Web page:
Dear Mexican: I’m an instructor at a community college. I wanted to work within the community college to help the marginalized and disenfranchised have greater access to education. Additionally, as a Latina, I have witnessed too many of my own people drop out of college, and I wanted to do something about it. At the beginning of every semester, instructors attend personal development training, and I attended one on white privilege. The discussion included reviewing an article written some years ago about what constitutes “white privilege,” and whether that definition is still applicable today. The facilitator and some of the participants asked for my perspective on it, and whether I agreed. Finally, I understood that they thought I was white because of my lighter skin. I tactfully corrected them, telling them, “I am MexiCAN.” However, the facilitator went on to say that having the surface appearance of “white” is an…
20 Jan 2016
Dear Mexican: Hey, I was wondering why it is that Mexicans are said to have low risk for heart attacks, considering they eat lots of beans, animal intestines and other strange foods like pigs’ feet and cow tongue. Could there be some mysterious magical healing power in all these strange cultural cuisines? Max Cherry Burger Dear Gabacho: How is eating animal intestines, pigs’ feet and cow tongue “strange”? That’s working-class food, whether you’re Polish, Mexican, black or a good ol’ boy from a Kentucky holler—and it’s certainly better than the mainstream mierda gabachos eat. Another fact you got wrong: Mexicans are not paragons of heart health. Maybe in el pasado, when we mostly ate cactus and human flesh, but that was a long time ago. Nowadays, no less an authority than the American Heart Association says on its website that Mexis “face even higher risks of cardiovascular diseases because of…
13 Jan 2016
Dear Mexican: I was wondering if you can help me. I’m trying to get my family tree together. My family is from San Julian, Jalisco. Both of my grandparents were part of the bracero program, and I was wondering: What is the agency or institution where they hold the list of names of Mexicans who were part of the program? I would greatly appreciate it. Jalisco No Se Raja Dear Jalisco Never Backs Down: Your abuelitos were braceros? One of mine was, too, along with a chingo of uncles—one of whom ended up picking beets in Michigan. Fun! Just to remind the gabas who braceros were: They were members of the original guest-worker program between the United States and Mexico, originally set up during World War II, so that our fighting men could go kill commie Nazis. Originally an executive order signed by President Franklin D. Roosevelt, the bracero program…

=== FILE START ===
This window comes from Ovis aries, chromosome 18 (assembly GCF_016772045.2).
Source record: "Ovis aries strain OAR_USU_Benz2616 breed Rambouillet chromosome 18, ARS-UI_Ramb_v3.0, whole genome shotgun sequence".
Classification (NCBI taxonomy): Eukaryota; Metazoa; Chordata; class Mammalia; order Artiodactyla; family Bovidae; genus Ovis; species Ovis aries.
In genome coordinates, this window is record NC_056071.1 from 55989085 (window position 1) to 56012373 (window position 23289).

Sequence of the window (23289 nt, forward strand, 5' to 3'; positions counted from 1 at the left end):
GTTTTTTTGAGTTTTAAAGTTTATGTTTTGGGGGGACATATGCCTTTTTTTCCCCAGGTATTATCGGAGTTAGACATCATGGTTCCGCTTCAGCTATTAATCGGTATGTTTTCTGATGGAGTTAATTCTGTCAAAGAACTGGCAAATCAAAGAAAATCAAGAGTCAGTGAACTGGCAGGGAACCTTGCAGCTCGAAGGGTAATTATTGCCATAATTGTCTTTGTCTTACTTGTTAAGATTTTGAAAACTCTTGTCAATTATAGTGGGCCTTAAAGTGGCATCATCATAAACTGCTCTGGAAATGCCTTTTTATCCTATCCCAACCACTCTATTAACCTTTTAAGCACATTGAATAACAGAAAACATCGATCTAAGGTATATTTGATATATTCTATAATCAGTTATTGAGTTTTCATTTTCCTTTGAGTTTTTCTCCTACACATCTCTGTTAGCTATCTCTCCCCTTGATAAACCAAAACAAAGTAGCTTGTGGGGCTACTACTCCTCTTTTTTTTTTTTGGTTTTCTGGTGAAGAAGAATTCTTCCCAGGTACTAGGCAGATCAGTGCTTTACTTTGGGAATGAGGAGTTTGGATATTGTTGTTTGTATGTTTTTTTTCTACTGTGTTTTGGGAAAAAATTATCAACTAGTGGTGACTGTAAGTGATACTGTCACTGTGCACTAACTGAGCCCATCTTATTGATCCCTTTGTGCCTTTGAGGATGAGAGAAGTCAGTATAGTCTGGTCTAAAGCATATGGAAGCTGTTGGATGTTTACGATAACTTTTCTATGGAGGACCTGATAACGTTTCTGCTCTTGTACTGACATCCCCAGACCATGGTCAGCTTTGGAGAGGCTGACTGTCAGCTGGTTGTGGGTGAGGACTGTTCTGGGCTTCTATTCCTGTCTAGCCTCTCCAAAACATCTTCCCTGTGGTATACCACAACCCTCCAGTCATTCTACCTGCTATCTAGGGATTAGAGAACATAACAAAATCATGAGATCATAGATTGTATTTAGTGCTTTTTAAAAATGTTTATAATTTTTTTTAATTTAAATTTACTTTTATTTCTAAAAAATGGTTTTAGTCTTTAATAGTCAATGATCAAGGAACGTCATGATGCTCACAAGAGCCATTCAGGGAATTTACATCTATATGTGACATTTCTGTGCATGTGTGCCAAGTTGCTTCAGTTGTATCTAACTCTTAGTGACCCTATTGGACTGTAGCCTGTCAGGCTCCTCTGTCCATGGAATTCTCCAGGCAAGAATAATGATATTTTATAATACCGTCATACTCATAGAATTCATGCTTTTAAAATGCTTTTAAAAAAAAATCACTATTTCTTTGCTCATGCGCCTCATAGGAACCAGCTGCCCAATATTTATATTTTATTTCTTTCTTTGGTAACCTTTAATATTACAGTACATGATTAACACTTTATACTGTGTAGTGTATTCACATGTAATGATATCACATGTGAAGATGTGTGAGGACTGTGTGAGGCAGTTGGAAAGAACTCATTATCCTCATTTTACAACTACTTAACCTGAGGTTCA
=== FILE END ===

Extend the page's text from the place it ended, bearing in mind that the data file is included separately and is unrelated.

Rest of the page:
06 Jan 2016
Dear Mexican: I’ve been following a show called You’re The Worst since it started showing on FX in 2014. Among other things, it features a character named Edgar Quintero, an awkward and troubled Iraq War veteran who happens to be Mexican American. I think this must be the only such character regularly featured in series television these days. My only issue with the character is that, though he is well-handled, the actor who plays him is obviously from the Eastern U.S. Non-Mexican-American actors have been playing Mexican-American characters, sometimes quite well, for decades. In this case, Desmin Borges has a Puerto Rican background. I don’t consider that a problem in and of itself. But I have a big problem if they talk like they are from New York or Chicago. The language of those of us out West, Latino and otherwise, is different, and we rarely see this acknowledged on…
30 Dec 2015
Dear Mexican: Why is it that when you invite a Mexican to a party, they feel compelled to bring along 30 of their relatives? I mean, bringing along two or three people would be no problem, but we don’t expect the number of people in our party to double by inviting an extra person! Not Enough Food for Everyone Dear Gabacho: Mexicans and parties—was there ever a coupling more spectacularly grotesque? We drink mucho; we eat mucho; we fight mucho; we love mucho; we mucho mucho. Examining the Mexican propensity to party, Mexican Nobel laureate Octavio Paz wrote, “The explosive, dramatic, sometimes even suicidal manner in which we strip ourselves, surrender ourselves is evidence that something inhibits and suffocates us. Something impedes us from being. And since we cannot or dare not confront our own selves, we resort to the fiesta.” But one thing we don’t do anymore is swarm…